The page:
If you want more information about the RCAF's 100th-anniversary celebrations, go to which lists the events and also states:
    "The Centennial milestone places the RCAF in a unique position to honour its distinct heritage; recognize its tremendous people today; and generate excitement for its bright future. This is an opportunity to fuel internal and external support in the organization that instills pride in Your Air Force while creating an enduring legacy that propels the institution forward into its next century of service. Canada’s Air Force will be showcased in a past, present, and future context, with a focus on highlighting contributions to national safety and security, international peace, and global stability."

Happy Anniversary, Royal Canadian Air Force! Thank you for your service.

Friday, March 22, 2024

One Book One Province launch of Miss G and Me at Government House in Regina

What a fabulous evening of celebration we had at Government House in Regina, Saskatchewan as author Jennifer S. Wallace's memoir about her mother, Miss G and Me, was launched as the One Book One Province title for 2024!

The Saskatchewan Library Association's OBOP program encourages libraries, book clubs, and individuals all across Saskatchewan to read this book and share discussions about the story. Jennifer will be presenting at various libraries across the province during April. See the schedule here.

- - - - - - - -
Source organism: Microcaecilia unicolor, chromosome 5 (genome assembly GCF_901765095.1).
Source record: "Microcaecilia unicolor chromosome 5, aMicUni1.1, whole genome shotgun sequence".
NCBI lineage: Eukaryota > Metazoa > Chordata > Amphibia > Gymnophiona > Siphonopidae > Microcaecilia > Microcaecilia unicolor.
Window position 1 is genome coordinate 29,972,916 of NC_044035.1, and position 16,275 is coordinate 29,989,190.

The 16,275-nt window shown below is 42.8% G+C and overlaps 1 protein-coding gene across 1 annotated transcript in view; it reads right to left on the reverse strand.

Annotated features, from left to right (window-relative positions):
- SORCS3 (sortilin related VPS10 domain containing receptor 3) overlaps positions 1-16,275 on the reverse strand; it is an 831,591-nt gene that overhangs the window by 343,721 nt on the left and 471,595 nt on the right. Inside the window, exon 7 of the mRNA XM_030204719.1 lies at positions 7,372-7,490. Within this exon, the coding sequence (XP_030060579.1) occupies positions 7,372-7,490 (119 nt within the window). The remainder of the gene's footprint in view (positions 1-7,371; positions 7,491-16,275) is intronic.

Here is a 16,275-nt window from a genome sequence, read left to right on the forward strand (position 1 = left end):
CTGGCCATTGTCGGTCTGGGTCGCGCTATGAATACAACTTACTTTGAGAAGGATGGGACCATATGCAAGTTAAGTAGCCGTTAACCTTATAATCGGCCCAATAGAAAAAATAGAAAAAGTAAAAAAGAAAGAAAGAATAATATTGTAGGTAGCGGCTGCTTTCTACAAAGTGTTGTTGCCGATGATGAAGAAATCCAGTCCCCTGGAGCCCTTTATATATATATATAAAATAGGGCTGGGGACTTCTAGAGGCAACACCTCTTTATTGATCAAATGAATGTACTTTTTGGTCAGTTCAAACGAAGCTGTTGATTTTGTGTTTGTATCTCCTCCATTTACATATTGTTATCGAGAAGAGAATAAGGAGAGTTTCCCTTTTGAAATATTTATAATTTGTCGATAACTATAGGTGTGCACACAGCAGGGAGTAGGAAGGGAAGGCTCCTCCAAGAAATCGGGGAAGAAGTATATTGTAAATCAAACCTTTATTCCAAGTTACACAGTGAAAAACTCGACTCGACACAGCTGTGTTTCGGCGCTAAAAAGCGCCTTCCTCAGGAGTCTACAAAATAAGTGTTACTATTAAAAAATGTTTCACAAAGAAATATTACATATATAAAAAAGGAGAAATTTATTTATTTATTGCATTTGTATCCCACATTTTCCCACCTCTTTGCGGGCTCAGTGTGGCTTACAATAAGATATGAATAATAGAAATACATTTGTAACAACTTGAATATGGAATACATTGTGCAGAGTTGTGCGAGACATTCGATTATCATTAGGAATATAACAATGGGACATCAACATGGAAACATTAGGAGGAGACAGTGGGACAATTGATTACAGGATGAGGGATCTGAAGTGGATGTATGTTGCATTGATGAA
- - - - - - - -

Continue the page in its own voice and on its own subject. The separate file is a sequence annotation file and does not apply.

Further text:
Miss G and Me is a gracious memoir that Jennifer penned about her mother, Ruth Williamson (aka Miss G). Ruth left Jamaica at a young age, under her mother's direction, to pursue a nursing education in England. Ruth then chose her own path, which led her to Canada, like so many immigrants in the late 1960s. Unlike many immigrants from the Caribbean at that time, Ruth ended up in rural Saskatchewan, working as a nurse while adjusting to the culture and climate of the Canadian Prairies.

Ruth’s life is one of resilience and determination. She married Ian MacLeod in Saskatoon in 1971, blending cultures in a mixed-race marriage unusual for its era. She built a nursing career that spanned over forty years, and mentored women and children from other countries and backgrounds. It wasn’t until the nickname “Miss G” came up during a phone call from Jamaica that Ruth's daughter, author Jennifer Wallace, began asking more questions and unraveling the mysteries of her mother’s life.

Jennifer uses anecdotes, journals, poetry, and essays to explore their relationship and lessons learned from her mother. The book invites readers and listeners to experience Jamaican, English, and prairie Canadian voices, cultures, landscapes, and mindsets.

I am delighted to have played a role in bringing this story to light, and proud that my company, DriverWorks Ink, published this fascinating cultural gem.

Enjoy these photos of our exceptional evening celebrating this wonderful Jamaican-Canadian story.

Welcome to Government House, Regina, Saskatchewan, Canada!

Carolyn Speirs, Executive Director and Private Secretary of the Lieutenant Governor of Saskatchewan, attaches a microphone to help Jennifer S. Wallace get ready for a CTV News interview 

Jennifer S. Wallace, all set to be interviewed about her award-winning book Miss G and Me

Publisher Deana Driver of DriverWorks Ink, Saskatchewan Library Association One Book One Province representative Colleen Murphy, and author Jennifer S. Wallace at Government House, Regina, SK, Canada, March 21, 2024